I believe some of the differences between Bill Carter and Jim Manzi reflect tensions between working scientists and the much smaller group of “philosophers of science.” Although Manzi is not a professional philosopher, his book draws heavily upon that academic field, with an emphasis on Kuhn and Popper. Manzi’s statement “In science, theory precedes experiment” reflects a strain of thinking in philosophy of science that experiments are “theory-laden” — that scientists’ collection and interpretation of data is heavily influenced by preconceptions.
How much merit there is to that line of thought I don’t know; taken to an extreme, it could generate the sort of postmodern gibberish deflated by Alan Sokal’s famous hoax. But where Bill dismissed Jim’s statement as “false,” I’m inclined to say “debatable.” (I’ll take the liberty of some first-name usage, though I haven’t met Manzi.) While I understand there is back-and-forth in the philosophy of science about this sort of thing, I think it is fair to say that scientists tend to be unimpressed by such philosophizing; and the philosophers reciprocate by thinking scientists don’t take philosophy seriously enough.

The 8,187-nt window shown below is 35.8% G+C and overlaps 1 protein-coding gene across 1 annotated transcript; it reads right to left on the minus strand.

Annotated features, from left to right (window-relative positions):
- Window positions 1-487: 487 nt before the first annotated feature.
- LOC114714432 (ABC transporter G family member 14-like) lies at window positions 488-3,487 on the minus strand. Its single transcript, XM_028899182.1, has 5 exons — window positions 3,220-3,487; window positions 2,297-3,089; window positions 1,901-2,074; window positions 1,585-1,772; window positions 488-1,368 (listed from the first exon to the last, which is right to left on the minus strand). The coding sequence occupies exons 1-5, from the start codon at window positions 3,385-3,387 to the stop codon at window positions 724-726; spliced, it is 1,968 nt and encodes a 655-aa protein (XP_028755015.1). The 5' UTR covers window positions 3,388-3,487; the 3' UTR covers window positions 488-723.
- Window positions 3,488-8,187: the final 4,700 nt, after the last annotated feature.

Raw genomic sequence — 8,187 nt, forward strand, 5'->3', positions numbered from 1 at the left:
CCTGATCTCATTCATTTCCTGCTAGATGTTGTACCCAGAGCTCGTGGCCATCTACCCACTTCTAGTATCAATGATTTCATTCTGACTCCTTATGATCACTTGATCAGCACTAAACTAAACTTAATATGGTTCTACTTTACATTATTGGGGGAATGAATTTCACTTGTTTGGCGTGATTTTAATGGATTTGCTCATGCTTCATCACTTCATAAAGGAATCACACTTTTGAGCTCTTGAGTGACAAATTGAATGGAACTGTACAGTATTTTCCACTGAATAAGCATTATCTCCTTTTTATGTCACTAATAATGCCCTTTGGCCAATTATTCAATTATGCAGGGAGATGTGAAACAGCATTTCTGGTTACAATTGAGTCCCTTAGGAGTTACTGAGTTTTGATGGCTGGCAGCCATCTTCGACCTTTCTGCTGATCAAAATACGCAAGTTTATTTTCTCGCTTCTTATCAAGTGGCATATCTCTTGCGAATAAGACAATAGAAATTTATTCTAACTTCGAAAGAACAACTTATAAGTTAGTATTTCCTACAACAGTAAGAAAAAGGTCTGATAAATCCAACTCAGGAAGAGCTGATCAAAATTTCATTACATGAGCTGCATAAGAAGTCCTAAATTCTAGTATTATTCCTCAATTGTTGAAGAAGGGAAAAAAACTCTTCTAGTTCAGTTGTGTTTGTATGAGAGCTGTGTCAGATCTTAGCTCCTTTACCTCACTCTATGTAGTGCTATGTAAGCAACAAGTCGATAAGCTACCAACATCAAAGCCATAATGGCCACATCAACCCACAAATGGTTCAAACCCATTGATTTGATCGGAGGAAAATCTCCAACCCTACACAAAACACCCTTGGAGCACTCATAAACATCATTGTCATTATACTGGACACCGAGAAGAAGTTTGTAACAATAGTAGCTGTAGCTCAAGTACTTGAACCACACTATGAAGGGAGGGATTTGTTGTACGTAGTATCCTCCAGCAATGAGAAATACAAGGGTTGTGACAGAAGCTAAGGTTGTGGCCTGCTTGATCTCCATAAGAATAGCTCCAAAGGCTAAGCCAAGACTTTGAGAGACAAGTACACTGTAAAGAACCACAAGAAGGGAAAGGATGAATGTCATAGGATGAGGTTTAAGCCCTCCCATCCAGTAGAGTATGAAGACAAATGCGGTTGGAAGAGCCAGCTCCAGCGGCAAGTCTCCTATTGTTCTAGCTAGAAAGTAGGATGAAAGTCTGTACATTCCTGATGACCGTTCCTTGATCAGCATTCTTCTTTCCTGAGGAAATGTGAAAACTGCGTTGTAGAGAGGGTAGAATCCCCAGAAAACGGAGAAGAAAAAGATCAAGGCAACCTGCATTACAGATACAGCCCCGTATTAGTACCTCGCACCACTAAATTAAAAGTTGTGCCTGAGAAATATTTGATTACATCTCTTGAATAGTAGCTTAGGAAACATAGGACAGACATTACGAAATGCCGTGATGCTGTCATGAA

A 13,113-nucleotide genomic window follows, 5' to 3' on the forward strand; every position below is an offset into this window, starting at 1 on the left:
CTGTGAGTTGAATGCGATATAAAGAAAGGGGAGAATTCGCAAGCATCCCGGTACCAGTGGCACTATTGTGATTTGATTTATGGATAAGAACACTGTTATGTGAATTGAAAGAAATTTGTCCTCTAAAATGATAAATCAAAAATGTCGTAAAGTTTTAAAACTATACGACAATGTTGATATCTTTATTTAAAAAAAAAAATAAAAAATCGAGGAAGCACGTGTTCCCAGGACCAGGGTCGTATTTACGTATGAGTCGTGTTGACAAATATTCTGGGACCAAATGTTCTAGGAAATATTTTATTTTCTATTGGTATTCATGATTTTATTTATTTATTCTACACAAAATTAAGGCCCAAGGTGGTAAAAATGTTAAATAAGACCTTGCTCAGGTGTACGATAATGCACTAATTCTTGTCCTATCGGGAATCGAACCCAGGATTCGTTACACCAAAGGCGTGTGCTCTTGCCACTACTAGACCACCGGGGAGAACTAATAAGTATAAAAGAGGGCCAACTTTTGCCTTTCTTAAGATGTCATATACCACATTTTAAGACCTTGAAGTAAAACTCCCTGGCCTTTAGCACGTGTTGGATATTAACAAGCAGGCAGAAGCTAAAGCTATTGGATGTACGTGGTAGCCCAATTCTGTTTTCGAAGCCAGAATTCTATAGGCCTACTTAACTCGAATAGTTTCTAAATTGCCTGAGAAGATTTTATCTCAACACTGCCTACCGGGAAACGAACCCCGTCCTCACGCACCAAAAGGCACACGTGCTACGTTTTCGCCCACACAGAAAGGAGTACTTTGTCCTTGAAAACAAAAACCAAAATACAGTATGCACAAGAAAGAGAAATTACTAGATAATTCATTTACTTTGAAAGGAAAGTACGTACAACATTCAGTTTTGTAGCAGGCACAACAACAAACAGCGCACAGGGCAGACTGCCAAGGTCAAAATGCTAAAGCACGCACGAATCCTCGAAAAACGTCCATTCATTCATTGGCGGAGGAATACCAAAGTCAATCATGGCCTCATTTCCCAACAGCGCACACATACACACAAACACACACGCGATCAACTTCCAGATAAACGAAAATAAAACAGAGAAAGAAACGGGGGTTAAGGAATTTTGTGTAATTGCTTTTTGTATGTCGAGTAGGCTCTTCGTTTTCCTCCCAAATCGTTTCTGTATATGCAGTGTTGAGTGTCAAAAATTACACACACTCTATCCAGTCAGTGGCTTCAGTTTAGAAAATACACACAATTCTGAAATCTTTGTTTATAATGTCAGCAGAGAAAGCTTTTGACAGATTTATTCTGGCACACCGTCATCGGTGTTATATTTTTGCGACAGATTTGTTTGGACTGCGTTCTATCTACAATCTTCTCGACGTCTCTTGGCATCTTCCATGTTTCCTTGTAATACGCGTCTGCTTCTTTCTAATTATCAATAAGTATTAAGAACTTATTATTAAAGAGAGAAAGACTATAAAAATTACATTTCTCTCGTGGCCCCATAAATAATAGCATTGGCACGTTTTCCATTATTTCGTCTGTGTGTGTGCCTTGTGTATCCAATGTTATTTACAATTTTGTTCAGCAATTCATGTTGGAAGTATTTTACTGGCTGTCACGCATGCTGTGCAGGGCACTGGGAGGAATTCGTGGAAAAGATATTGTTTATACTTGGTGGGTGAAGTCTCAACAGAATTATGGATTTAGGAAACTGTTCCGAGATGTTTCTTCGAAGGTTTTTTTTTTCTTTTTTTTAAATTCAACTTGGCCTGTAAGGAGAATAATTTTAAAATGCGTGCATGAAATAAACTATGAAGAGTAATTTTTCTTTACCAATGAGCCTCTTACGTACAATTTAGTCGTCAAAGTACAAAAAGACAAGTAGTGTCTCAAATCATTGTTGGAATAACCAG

Some of Carter’s criticisms emphasize that Manzi’s discussion would be more thorough if he had addressed things he did not delve into (blinding, confidence levels, etc.). Such criticisms are fair enough, though it’s also true that Jim wrote a pretty dense and wide-ranging book as it is. I would’ve liked to see something on some topics Bill didn’t mention, such as why scientists are confident on matters of evolution and climate change that are not generally addressable by controlled experiments. A good answer, I think, is in philosopher Susan Haack’s analogy of science to a “crossword puzzle” with interlocking lines of evidence. Maybe we can all agree there’s material for a second Manzi book.
Lastly, I note that Bill was unimpressed by what he called Jim’s “political rhetoric” and “libertarian statements.” As someone who’s had a lot of exposure to libertarianism (and growing disagreements with it), I would not be surprised if Manzi’s “liberty as means” and defense of the welfare state get him some negative reviews from uncompromising libertarians. We’ll see. In any case, Uncontrolled is a book that provokes some interesting discussions.